Tuesday, December 21, 2010

Play Off, Play Off And Play The Game

Walter Smith and Neil Lennon appear to have spent much of yesterday singing from the same hymn sheet.

Not Christmas carols at an ecumenical festive service.

More songs of condemnation aimed at Dundee United chairman Stephen Thompson.

Thompson has suggested that the SPL should look at play-offs. Not the oft mentioned relegation play offs. No, he's after championship deciding play offs between the top four sides at the end of each season.

Which has induced a certain hysteria among the Old Firm management. "Nonsense," "ludicrous" and "bollocks" sum up the tone of their responses.

Smith and Lennon have probably missed the point. Thompson would probably expect to see blue snow falling on Christmas Day before he sees his plan become a reality.

His aim, I think, is to convey his disappointment at the plans put forward by the SPL and to show that other systems are available. And maybe have some preprandial fun along the way.

He will also have known that he'd be criticised for cooking up a system that damages the integrity of the season long league championship. But he might argue that works at both ends of the table.

If clubs are expected to rubber stamp a play off system that includes play off for the teams finishing second and third bottom, why should the two dominant clubs not also be asked to jeapordise their duopoly at the top?

A valid enough argument, one that I suspect some non-Old Firm fans might be drawn to and a fairly intriguing way for Thompson to make his point.

Certainly it appears that the proposals put forward by the SPL and backed by Henry McLeish look to have no chance of carrying the 11 to 1 majority of SPL clubs that they require.

Back to the drawing board?

Play Off Thoughts

Do I agree with a four team play off at the top of the SPL? No. Because I'm an old fashioned kind of guy and you either win the league or you don't. Simples.

But maybe Thompson is on to something.

In 12 SPL campaigns Rangers and Celtic have finished in top two places 11 times with Rangers finishing third in the 2005/2006 season.

In those 12 seasons they have won 32 of the 36 trophies on offer in Scotland.

So even with a play off system they would still be expected to dominate, with seedings at the semi final stage giving a big chance of an extra, hugely meaningful, Old Firm game at Hampden each season. I've a feeling the broadcasters might like that.

But it is hard to make the argument that the third and fourth placed teams would deserve to be involved.

In the 12 SPL seasons the closest the third placed team has finished behind the second placed team is one point. That was in 2005/2006 when Rangers were breathing down Hearts' backs.

In every other season the Old Firm have filled the top two spots. The closest any side has come to them is the seven point gap achieved by Aberdeen in 2006/2007. That same year Hearts in fourth place were only nine points behind.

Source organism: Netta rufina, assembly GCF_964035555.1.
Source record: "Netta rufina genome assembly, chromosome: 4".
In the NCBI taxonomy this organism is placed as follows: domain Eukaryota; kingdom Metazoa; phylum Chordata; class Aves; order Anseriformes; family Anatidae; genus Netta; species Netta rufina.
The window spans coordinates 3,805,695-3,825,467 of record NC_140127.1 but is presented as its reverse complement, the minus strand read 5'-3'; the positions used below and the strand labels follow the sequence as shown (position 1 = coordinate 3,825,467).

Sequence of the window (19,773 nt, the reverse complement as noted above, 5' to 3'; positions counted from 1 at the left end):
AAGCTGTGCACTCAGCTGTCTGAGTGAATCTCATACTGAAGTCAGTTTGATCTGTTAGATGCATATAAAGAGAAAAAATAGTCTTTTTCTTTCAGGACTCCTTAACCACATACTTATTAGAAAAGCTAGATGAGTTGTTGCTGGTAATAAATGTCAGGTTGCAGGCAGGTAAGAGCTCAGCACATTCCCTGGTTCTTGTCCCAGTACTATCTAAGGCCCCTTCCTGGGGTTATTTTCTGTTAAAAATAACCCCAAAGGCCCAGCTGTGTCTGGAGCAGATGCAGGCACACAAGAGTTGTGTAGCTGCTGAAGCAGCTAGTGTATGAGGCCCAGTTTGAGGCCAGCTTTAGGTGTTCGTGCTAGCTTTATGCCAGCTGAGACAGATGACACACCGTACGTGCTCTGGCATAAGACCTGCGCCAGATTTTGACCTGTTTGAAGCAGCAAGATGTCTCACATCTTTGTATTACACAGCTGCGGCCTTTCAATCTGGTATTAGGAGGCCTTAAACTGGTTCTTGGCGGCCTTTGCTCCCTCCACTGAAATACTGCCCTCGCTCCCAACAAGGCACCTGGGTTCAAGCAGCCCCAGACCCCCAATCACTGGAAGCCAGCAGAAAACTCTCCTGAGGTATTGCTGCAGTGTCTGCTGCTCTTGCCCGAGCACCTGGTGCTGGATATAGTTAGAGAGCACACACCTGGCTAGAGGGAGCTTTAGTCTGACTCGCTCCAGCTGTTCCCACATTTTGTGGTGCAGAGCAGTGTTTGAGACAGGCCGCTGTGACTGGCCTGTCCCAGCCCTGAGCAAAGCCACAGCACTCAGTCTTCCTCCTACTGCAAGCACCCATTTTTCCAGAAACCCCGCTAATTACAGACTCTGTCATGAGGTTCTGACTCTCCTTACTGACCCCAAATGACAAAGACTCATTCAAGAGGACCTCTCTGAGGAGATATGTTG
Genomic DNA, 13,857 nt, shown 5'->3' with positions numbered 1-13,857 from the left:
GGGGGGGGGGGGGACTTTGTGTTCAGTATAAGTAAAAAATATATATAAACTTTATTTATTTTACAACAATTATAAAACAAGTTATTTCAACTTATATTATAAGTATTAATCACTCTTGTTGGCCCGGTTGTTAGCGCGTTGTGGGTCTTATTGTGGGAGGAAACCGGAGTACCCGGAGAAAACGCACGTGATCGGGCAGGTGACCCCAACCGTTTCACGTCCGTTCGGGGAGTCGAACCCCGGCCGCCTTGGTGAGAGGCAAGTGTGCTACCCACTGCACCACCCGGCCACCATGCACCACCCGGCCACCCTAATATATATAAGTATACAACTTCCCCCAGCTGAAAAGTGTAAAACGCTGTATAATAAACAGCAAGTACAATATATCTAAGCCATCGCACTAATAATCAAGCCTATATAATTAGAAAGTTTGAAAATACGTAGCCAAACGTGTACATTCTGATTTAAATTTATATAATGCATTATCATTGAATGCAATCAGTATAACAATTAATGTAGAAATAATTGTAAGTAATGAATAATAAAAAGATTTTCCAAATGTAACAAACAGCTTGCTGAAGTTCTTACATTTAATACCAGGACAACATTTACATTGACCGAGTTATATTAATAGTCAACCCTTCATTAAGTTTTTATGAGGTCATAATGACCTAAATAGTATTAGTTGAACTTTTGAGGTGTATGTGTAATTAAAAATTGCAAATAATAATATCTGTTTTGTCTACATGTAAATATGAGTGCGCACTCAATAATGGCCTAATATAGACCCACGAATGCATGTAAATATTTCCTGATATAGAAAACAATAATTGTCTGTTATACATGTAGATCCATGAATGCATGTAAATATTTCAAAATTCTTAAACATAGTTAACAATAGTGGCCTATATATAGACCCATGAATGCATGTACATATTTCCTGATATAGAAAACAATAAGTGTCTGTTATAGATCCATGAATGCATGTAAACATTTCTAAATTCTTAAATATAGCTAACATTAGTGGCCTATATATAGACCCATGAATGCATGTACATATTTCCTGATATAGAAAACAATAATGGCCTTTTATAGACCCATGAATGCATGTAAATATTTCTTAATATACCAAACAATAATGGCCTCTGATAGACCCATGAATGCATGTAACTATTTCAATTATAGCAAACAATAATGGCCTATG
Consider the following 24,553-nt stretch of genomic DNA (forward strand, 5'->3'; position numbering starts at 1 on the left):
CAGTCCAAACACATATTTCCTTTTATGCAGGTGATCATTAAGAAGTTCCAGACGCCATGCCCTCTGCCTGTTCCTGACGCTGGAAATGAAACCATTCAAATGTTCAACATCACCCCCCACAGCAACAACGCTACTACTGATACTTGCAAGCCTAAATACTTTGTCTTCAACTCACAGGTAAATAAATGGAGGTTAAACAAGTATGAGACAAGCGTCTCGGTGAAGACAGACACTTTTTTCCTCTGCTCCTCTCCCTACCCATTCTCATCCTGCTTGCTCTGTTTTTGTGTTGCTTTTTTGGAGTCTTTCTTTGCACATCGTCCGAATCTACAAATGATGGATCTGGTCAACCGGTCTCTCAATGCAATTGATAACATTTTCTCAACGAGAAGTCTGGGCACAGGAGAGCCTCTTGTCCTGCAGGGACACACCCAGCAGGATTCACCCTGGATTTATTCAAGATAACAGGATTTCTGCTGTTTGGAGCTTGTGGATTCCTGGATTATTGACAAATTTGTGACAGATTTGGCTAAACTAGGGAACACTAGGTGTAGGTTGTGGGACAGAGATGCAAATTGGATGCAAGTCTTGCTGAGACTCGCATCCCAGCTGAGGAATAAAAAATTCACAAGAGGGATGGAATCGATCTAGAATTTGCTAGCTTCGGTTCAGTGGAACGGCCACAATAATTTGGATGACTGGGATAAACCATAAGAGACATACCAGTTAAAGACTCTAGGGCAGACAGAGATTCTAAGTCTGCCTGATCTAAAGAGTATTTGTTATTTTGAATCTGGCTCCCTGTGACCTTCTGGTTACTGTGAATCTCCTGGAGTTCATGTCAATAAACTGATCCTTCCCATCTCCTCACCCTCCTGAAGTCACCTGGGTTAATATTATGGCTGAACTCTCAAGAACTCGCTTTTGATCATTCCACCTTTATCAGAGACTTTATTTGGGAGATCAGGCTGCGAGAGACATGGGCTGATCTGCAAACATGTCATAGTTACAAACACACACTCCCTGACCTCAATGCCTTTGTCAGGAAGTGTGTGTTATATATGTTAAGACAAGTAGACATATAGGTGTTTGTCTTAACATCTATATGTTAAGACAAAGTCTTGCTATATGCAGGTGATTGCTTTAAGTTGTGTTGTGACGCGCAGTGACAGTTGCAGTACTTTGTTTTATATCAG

In the other ten seasons no team has come closer than 13 points behind whichever Old Firm side has occupied second. In seven seasons the gap has been 15 points or more. In 2002/2003 Hearts in third place finished 35 points behind and fourth placed Kilmarnock were 40 points behind.

The SPL's history suggests that third and fourth placed teams simply don't deserve a play off for the championship.

Can the same argument be made for teams at the other end of the table?

The gap between bottom and second and third bottom tends to be much closer.

In 2001/02 bottom club St Johnstone finished 19 points behind Motherwell, three years later Livingston were 15 points adrift of Motherwell and Dunfermline and Gretna's fairytale ended some 17 points behind Kilmarnock.

In no other season has there been more than ten points between the bottom club and the second bottom club and only twice has the gap between bottom and third bottom been ten points or more.

The SPL is tighter at the bottom than it as at the top. That, rightly or wrongly, makes a relegation play off easier to justify than a championship play off.

The teams in second and third bottom are likely to have spent the season looking more like relegation candidates than the teams in third and fourth place have looked like champions.

> In 2001/02 Celtic won the SPL with 103 points. Rangers in second had 85 points. Livingston were third with 58 points, Aberdeen fourth with 55.

It is difficult not to accept Lennon and Smith's arguments that league tables like that are so conclusive that giving Livingston and Aberdeen and even second placed Rangers the chance to take the title after two extra games is a bit odd.

Odd. But probably also quite amusing if you don't happen to be a Celtic fan.

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